aicpa-ppp-recommendations-letter

AICPA Recommendations Current As Of 4-28-2020

AICPA Recommendations PPP Application and Forgiveness Processes

The American Institute of CPAs, the AICPA-led Coalition, and other key stakeholders - collectively representing 44K CPA firms, 3.5M small businesses and 60M employees - have come together to drive a common understanding and approach around the implementation and execution of the U.S. Treasury and Small Business Administration Paycheck Protection Program (PPP). Based on these collective discussions and our understanding of the intent of the PPP program, the AICPA is making the following broad recommendations for the PPP application and forgiveness processes. These AICPA recommendations are not meant to be comprehensive. Rather, these recommendations are meant to help minimize confusion and complexity for applicants and to help drive consistency with lenders. Our overall objective is to help drive an effective PPP application and forgiveness processes that quickly directs relief funds into the hands of small business owners and their employees.

Part 1 - PPP Application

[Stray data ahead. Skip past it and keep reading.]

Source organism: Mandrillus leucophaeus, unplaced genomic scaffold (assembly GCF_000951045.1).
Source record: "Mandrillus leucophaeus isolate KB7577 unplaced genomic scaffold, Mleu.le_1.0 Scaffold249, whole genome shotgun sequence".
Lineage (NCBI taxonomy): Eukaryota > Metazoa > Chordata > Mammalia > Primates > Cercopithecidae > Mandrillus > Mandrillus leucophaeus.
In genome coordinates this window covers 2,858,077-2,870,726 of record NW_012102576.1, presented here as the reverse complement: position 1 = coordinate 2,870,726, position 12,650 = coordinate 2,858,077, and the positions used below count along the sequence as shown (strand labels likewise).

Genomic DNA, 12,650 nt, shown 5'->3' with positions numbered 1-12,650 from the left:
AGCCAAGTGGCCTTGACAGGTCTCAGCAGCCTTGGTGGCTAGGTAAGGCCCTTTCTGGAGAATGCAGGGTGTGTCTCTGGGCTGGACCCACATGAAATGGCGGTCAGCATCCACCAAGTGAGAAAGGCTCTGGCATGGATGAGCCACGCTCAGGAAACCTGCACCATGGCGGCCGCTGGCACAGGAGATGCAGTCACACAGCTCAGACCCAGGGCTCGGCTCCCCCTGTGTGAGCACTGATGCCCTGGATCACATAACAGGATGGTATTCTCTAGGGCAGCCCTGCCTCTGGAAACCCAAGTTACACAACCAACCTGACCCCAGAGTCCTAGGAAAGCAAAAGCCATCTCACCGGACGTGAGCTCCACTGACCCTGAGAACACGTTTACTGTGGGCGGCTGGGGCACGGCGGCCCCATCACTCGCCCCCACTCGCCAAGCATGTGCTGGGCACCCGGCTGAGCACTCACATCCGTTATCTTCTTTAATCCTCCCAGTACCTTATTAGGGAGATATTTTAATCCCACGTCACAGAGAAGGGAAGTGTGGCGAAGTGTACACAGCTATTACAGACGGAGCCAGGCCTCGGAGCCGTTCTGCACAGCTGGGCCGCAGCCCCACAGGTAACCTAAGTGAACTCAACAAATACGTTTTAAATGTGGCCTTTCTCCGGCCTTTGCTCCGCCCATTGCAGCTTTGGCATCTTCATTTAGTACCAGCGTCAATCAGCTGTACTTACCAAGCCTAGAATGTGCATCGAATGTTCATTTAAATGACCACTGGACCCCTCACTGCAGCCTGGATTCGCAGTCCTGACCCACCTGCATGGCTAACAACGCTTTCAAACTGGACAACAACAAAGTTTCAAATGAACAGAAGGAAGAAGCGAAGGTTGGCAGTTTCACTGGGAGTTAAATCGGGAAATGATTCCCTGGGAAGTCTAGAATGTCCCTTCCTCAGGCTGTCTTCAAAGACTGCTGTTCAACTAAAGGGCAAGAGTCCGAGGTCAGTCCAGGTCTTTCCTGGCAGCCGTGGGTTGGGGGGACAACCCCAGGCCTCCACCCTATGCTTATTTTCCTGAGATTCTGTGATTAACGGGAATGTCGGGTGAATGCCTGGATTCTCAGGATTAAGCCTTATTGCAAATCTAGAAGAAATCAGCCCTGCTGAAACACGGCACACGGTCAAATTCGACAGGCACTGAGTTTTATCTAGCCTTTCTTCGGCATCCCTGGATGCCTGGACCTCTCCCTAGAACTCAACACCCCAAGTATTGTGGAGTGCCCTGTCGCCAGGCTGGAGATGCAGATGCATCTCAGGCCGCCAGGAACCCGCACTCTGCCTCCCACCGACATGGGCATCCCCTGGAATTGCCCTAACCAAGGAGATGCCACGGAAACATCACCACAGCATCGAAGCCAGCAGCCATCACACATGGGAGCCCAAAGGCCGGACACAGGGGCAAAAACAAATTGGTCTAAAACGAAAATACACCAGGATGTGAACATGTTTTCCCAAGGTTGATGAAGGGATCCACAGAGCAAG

I. For Employers: 1. F ederal payroll tax reports: 2019 IRS Forms 941 and annual Forms W-3 or 944. If your organization contracts with a payroll provider or Professional Employer Organization (PEO) you can supply other documents, such as reports reflecting employment tax returns filed. 2. Compensation: In general, payroll reports for calendar year 2019 or the previous 12 months, which will include the following: • Gross wages for each employee, i.e. from Forms W-2 and/or W-3, Box 5. • State and local employer taxes assessed on an employee’s compensation (i.e. SUTA). • For seasonal businesses, use average monthly payroll beginning February 15, 2019 or March 1, 2019 through June 30, 2019 or any consecutive 12-week period between May 1 through Sept. 15, 2019. • For organizations that were not in business during the period February 15, 2019 through June 30, 2019, use January 1, 2020 to February 29, 2020. 3. Group health care benefits: Documentation showing total costs paid for all health care benefits, including insurance premiums paid by the organization under a group health plan. • Include all employees and company owners. • Do not include employee withholdings for their portion of contributions to the plan.